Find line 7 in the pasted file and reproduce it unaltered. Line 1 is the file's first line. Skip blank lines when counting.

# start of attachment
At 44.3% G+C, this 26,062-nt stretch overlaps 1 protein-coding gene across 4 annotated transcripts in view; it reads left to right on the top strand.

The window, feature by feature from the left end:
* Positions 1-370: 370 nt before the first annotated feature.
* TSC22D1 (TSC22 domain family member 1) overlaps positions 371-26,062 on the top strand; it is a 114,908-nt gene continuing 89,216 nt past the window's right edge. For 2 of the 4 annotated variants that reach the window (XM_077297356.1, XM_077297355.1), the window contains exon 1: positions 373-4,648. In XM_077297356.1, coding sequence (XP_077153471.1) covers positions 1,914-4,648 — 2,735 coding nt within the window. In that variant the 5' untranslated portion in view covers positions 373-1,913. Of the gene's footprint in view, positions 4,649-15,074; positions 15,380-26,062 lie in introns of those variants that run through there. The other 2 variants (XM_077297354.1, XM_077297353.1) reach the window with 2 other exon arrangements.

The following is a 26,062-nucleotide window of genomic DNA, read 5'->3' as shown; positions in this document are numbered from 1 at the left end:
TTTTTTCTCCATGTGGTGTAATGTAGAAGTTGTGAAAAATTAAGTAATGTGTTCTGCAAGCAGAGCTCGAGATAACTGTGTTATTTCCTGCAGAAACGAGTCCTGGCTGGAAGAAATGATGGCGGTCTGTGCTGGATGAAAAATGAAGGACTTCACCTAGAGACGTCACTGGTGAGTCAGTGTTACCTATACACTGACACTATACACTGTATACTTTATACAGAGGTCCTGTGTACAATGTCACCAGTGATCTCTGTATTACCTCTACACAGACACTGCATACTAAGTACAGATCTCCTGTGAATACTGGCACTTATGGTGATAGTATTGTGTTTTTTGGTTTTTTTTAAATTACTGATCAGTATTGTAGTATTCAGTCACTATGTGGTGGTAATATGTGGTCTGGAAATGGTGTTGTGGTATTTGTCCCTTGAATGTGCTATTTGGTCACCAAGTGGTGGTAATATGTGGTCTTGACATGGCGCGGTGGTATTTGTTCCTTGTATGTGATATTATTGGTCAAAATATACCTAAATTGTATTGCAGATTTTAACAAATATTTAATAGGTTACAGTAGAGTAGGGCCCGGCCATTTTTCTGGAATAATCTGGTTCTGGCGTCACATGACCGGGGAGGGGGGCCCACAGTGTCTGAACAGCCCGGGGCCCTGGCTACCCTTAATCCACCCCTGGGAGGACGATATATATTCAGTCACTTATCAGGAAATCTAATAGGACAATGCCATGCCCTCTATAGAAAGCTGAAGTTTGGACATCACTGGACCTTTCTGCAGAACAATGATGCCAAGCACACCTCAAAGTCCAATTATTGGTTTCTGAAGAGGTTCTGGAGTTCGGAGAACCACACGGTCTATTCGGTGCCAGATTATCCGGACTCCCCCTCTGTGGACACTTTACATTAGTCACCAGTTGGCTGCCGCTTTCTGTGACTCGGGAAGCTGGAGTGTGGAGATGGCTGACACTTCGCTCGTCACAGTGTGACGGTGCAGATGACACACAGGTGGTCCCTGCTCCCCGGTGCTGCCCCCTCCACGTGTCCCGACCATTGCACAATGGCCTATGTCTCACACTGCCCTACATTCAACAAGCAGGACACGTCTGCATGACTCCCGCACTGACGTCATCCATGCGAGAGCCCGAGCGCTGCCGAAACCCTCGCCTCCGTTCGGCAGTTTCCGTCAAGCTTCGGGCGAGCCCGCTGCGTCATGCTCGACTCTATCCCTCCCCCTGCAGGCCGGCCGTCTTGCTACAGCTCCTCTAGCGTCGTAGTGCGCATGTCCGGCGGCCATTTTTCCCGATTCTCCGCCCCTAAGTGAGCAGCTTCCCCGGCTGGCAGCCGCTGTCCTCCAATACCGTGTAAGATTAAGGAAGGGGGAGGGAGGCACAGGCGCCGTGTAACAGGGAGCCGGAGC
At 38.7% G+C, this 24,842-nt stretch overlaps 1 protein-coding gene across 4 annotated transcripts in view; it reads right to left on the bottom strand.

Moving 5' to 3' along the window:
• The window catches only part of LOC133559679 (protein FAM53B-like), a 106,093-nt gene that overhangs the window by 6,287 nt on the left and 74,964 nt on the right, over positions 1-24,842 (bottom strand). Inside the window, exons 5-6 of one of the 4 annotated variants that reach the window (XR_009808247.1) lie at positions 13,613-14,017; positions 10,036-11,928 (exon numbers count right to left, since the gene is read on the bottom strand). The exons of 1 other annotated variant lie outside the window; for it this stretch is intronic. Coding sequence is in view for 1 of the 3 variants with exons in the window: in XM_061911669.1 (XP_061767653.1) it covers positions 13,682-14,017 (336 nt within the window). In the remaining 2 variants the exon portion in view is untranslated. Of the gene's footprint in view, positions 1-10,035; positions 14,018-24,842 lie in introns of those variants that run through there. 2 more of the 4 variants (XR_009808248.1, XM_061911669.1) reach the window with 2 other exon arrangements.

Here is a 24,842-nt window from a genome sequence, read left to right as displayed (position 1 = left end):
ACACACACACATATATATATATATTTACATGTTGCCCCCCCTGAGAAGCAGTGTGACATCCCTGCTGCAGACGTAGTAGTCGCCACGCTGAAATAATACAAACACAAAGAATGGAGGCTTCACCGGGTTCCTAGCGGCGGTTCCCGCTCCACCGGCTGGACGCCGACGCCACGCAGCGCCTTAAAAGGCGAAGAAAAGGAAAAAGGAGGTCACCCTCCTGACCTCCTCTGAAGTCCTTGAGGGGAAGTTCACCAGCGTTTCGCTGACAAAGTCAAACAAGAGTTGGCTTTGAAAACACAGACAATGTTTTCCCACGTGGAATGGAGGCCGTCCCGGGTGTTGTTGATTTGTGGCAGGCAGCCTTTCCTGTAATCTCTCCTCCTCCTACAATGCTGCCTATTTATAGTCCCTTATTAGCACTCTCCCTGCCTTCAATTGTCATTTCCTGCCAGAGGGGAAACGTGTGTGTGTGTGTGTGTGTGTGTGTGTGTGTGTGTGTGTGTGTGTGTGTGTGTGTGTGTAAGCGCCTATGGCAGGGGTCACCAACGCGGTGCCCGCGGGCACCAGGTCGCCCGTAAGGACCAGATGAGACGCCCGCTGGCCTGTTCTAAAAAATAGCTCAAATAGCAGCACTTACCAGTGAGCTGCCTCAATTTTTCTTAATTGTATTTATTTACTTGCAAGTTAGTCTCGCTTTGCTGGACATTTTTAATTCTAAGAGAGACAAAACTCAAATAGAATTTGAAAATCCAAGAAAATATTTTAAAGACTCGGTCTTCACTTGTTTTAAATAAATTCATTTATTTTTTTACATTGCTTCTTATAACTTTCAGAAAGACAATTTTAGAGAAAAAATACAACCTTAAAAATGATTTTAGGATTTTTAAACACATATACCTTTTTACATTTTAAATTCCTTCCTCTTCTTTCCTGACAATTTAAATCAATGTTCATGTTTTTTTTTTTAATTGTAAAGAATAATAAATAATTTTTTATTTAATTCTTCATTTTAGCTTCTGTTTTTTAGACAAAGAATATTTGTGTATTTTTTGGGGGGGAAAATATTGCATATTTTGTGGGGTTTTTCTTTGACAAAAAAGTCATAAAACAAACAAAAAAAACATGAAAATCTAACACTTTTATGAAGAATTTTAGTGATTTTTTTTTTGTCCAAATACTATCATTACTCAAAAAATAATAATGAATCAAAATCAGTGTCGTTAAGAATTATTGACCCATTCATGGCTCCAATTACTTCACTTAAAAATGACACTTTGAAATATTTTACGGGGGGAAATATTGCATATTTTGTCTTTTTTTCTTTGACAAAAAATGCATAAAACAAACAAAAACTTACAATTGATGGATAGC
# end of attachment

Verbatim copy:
At 38.7% G+C, this 24,842-nt stretch overlaps 1 protein-coding gene across 4 annotated transcripts in view; it reads right to left on the bottom strand.